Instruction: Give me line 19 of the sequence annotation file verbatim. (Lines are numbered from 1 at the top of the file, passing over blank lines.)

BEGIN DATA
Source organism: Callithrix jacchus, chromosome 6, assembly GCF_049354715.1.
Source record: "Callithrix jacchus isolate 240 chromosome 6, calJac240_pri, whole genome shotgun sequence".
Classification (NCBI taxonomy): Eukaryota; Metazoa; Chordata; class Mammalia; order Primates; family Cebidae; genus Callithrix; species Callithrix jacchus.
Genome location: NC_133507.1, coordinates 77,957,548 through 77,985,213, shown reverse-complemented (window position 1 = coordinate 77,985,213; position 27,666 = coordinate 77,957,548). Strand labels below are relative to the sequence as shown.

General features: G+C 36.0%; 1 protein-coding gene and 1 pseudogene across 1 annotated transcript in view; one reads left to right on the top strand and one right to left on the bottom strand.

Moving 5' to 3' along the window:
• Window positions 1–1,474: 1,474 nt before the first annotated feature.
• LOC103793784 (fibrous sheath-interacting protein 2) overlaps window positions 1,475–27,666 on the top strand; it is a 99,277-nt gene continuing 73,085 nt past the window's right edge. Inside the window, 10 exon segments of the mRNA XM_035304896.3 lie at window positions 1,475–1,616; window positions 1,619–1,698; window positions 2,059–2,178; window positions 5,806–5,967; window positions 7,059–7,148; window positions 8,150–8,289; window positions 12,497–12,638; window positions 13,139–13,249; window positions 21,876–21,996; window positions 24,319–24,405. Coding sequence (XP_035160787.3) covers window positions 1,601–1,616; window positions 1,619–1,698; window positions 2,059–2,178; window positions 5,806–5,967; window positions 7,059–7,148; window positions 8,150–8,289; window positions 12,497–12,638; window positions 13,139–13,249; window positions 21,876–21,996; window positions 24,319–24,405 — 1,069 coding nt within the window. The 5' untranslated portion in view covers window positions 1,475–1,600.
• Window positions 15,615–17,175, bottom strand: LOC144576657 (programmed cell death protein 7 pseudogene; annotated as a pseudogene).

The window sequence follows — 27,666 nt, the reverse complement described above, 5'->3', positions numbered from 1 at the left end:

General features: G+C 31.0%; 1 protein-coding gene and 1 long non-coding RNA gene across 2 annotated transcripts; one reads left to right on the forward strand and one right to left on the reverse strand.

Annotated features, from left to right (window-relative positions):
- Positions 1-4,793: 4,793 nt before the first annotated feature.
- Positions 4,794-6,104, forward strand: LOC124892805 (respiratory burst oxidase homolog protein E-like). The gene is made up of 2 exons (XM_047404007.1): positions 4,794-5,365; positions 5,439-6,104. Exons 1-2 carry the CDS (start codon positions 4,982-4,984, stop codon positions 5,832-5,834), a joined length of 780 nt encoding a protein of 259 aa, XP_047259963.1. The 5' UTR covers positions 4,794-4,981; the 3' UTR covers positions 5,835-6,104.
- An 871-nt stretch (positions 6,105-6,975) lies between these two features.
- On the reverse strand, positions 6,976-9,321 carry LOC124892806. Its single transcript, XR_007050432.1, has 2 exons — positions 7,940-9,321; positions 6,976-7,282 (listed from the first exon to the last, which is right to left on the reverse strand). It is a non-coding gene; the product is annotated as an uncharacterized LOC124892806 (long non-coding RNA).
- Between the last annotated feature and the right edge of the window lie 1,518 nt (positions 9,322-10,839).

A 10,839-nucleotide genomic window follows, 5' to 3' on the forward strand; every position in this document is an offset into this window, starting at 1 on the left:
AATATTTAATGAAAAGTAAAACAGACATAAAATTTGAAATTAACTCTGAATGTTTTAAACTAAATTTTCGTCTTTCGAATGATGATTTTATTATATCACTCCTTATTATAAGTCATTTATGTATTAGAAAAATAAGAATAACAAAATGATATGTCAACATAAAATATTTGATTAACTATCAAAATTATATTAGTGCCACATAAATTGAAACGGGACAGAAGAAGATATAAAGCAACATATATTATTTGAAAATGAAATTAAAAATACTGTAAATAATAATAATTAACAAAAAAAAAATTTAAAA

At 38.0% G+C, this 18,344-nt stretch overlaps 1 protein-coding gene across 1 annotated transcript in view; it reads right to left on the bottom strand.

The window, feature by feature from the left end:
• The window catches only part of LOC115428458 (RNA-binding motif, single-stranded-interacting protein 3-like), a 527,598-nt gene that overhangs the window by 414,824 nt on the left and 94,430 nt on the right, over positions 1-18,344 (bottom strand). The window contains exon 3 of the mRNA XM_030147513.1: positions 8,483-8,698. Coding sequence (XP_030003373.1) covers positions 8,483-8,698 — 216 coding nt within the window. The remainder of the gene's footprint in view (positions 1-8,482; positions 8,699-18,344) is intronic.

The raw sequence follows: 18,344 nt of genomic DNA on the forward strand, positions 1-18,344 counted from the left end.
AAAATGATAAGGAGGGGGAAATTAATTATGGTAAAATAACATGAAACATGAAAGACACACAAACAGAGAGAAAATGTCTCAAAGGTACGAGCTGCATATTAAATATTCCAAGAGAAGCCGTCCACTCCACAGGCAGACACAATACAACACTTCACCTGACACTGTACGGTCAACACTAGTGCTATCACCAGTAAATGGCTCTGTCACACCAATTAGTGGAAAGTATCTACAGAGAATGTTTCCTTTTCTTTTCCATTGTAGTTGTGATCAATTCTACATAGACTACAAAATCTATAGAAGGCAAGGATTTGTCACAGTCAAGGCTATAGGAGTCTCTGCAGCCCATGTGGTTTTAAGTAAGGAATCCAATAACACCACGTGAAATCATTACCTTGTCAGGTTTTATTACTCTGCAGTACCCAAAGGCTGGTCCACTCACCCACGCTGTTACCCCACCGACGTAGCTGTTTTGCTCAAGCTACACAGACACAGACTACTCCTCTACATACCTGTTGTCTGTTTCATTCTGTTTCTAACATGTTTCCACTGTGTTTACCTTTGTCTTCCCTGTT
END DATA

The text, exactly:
AATATTTAATGAAAAGTAAAACAGACATAAAATTTGAAATTAACTCTGAATGTTTTAAACTAAATTTTCGTCTTTCGAATGATGATTTTATTATATCACTCCTTATTATAAGTCATTTATGTATTAGAAAAATAAGAATAACAAAATGATATGTCAACATAAAATATTTGATTAACTATCAAAATTATATTAGTGCCACATAAATTGAAACGGGACAGAAGAAGATATAAAGCAACATATATTATTTGAAAATGAAATTAAAAATACTGTAAATAATAATAATTAACAAAAAAAAAATTTAAAA